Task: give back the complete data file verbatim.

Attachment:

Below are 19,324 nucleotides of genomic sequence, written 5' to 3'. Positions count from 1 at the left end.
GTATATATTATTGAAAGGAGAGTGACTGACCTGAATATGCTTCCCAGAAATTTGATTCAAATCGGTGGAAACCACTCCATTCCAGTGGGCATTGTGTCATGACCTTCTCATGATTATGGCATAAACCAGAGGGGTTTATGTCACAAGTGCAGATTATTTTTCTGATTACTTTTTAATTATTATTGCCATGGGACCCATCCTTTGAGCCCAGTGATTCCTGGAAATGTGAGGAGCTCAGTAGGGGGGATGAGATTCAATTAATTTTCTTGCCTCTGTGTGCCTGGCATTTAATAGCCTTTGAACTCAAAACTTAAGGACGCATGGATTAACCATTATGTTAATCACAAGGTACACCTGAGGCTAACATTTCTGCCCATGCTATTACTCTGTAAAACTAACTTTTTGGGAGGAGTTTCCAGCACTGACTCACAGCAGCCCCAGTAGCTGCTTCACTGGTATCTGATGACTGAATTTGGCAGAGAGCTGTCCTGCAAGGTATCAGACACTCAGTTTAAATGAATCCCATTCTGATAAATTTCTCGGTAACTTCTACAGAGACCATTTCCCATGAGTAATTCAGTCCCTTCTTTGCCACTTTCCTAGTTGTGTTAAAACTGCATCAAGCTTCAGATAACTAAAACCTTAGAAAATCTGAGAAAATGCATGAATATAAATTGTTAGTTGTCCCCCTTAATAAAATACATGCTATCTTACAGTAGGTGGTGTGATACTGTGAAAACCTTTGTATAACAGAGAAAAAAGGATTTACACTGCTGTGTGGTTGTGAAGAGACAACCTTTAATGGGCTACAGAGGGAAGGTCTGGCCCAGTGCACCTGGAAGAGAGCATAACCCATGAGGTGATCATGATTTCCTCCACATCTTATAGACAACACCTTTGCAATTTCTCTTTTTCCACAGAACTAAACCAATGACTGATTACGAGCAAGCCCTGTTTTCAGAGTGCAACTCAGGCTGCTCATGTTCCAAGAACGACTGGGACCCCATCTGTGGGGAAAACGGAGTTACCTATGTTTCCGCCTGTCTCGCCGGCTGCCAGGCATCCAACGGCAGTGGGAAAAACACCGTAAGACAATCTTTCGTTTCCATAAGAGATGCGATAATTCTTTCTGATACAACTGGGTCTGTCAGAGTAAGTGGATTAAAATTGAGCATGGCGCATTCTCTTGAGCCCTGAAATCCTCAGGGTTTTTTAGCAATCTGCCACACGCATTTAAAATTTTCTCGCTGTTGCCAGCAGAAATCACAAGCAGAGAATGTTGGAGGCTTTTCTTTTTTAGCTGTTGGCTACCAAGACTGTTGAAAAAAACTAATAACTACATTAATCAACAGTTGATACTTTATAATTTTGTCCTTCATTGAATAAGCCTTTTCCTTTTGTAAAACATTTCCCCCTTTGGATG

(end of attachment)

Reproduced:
Below are 19,324 nucleotides of genomic sequence, written 5' to 3'. Positions count from 1 at the left end.
GTATATATTATTGAAAGGAGAGTGACTGACCTGAATATGCTTCCCAGAAATTTGATTCAAATCGGTGGAAACCACTCCATTCCAGTGGGCATTGTGTCATGACCTTCTCATGATTATGGCATAAACCAGAGGGGTTTATGTCACAAGTGCAGATTATTTTTCTGATTACTTTTTAATTATTATTGCCATGGGACCCATCCTTTGAGCCCAGTGATTCCTGGAAATGTGAGGAGCTCAGTAGGGGGGATGAGATTCAATTAATTTTCTTGCCTCTGTGTGCCTGGCATTTAATAGCCTTTGAACTCAAAACTTAAGGACGCATGGATTAACCATTATGTTAATCACAAGGTACACCTGAGGCTAACATTTCTGCCCATGCTATTACTCTGTAAAACTAACTTTTTGGGAGGAGTTTCCAGCACTGACTCACAGCAGCCCCAGTAGCTGCTTCACTGGTATCTGATGACTGAATTTGGCAGAGAGCTGTCCTGCAAGGTATCAGACACTCAGTTTAAATGAATCCCATTCTGATAAATTTCTCGGTAACTTCTACAGAGACCATTTCCCATGAGTAATTCAGTCCCTTCTTTGCCACTTTCCTAGTTGTGTTAAAACTGCATCAAGCTTCAGATAACTAAAACCTTAGAAAATCTGAGAAAATGCATGAATATAAATTGTTAGTTGTCCCCCTTAATAAAATACATGCTATCTTACAGTAGGTGGTGTGATACTGTGAAAACCTTTGTATAACAGAGAAAAAAGGATTTACACTGCTGTGTGGTTGTGAAGAGACAACCTTTAATGGGCTACAGAGGGAAGGTCTGGCCCAGTGCACCTGGAAGAGAGCATAACCCATGAGGTGATCATGATTTCCTCCACATCTTATAGACAACACCTTTGCAATTTCTCTTTTTCCACAGAACTAAACCAATGACTGATTACGAGCAAGCCCTGTTTTCAGAGTGCAACTCAGGCTGCTCATGTTCCAAGAACGACTGGGACCCCATCTGTGGGGAAAACGGAGTTACCTATGTTTCCGCCTGTCTCGCCGGCTGCCAGGCATCCAACGGCAGTGGGAAAAACACCGTAAGACAATCTTTCGTTTCCATAAGAGATGCGATAATTCTTTCTGATACAACTGGGTCTGTCAGAGTAAGTGGATTAAAATTGAGCATGGCGCATTCTCTTGAGCCCTGAAATCCTCAGGGTTTTTTAGCAATCTGCCACACGCATTTAAAATTTTCTCGCTGTTGCCAGCAGAAATCACAAGCAGAGAATGTTGGAGGCTTTTCTTTTTTAGCTGTTGGCTACCAAGACTGTTGAAAAAAACTAATAACTACATTAATCAACAGTTGATACTTTATAATTTTGTCCTTCATTGAATAAGCCTTTTCCTTTTGTAAAACATTTCCCCCTTTGGATG